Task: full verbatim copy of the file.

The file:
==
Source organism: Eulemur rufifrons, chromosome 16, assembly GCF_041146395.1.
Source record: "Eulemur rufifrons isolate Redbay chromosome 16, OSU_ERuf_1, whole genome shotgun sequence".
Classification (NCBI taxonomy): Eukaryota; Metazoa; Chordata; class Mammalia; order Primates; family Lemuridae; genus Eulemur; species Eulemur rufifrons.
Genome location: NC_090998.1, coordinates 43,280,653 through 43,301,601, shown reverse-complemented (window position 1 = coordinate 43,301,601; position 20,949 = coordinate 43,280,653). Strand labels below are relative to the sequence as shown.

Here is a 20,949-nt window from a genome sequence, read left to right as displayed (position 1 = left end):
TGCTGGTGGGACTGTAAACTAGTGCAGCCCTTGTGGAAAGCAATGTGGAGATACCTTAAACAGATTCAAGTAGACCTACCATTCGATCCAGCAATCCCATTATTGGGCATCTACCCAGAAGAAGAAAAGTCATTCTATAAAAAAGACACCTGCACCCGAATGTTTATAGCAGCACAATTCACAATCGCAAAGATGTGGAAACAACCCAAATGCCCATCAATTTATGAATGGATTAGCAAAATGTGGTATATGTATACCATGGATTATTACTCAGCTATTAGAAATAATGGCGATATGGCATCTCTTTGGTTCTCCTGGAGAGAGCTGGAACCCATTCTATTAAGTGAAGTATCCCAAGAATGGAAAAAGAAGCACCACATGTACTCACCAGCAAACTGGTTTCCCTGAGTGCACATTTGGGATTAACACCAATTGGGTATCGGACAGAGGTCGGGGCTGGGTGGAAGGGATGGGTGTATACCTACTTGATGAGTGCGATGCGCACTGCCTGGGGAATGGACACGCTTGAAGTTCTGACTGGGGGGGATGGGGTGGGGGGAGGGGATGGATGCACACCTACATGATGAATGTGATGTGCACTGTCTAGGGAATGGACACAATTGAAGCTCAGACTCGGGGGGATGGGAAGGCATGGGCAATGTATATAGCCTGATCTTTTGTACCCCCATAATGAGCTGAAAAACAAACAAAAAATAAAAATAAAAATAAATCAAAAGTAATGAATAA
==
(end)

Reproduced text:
Source organism: Eulemur rufifrons, chromosome 16, assembly GCF_041146395.1.
Source record: "Eulemur rufifrons isolate Redbay chromosome 16, OSU_ERuf_1, whole genome shotgun sequence".
Classification (NCBI taxonomy): Eukaryota; Metazoa; Chordata; class Mammalia; order Primates; family Lemuridae; genus Eulemur; species Eulemur rufifrons.
Genome location: NC_090998.1, coordinates 43,280,653 through 43,301,601, shown reverse-complemented (window position 1 = coordinate 43,301,601; position 20,949 = coordinate 43,280,653). Strand labels below are relative to the sequence as shown.

Here is a 20,949-nt window from a genome sequence, read left to right as displayed (position 1 = left end):
TGCTGGTGGGACTGTAAACTAGTGCAGCCCTTGTGGAAAGCAATGTGGAGATACCTTAAACAGATTCAAGTAGACCTACCATTCGATCCAGCAATCCCATTATTGGGCATCTACCCAGAAGAAGAAAAGTCATTCTATAAAAAAGACACCTGCACCCGAATGTTTATAGCAGCACAATTCACAATCGCAAAGATGTGGAAACAACCCAAATGCCCATCAATTTATGAATGGATTAGCAAAATGTGGTATATGTATACCATGGATTATTACTCAGCTATTAGAAATAATGGCGATATGGCATCTCTTTGGTTCTCCTGGAGAGAGCTGGAACCCATTCTATTAAGTGAAGTATCCCAAGAATGGAAAAAGAAGCACCACATGTACTCACCAGCAAACTGGTTTCCCTGAGTGCACATTTGGGATTAACACCAATTGGGTATCGGACAGAGGTCGGGGCTGGGTGGAAGGGATGGGTGTATACCTACTTGATGAGTGCGATGCGCACTGCCTGGGGAATGGACACGCTTGAAGTTCTGACTGGGGGGGATGGGGTGGGGGGAGGGGATGGATGCACACCTACATGATGAATGTGATGTGCACTGTCTAGGGAATGGACACAATTGAAGCTCAGACTCGGGGGGATGGGAAGGCATGGGCAATGTATATAGCCTGATCTTTTGTACCCCCATAATGAGCTGAAAAACAAACAAAAAATAAAAATAAAAATAAATCAAAAGTAATGAATAA